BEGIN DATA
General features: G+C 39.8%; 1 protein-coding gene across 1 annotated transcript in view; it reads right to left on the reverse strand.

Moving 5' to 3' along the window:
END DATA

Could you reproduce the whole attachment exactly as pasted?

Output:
General features: G+C 39.8%; 1 protein-coding gene across 1 annotated transcript in view; it reads right to left on the reverse strand.

Moving 5' to 3' along the window: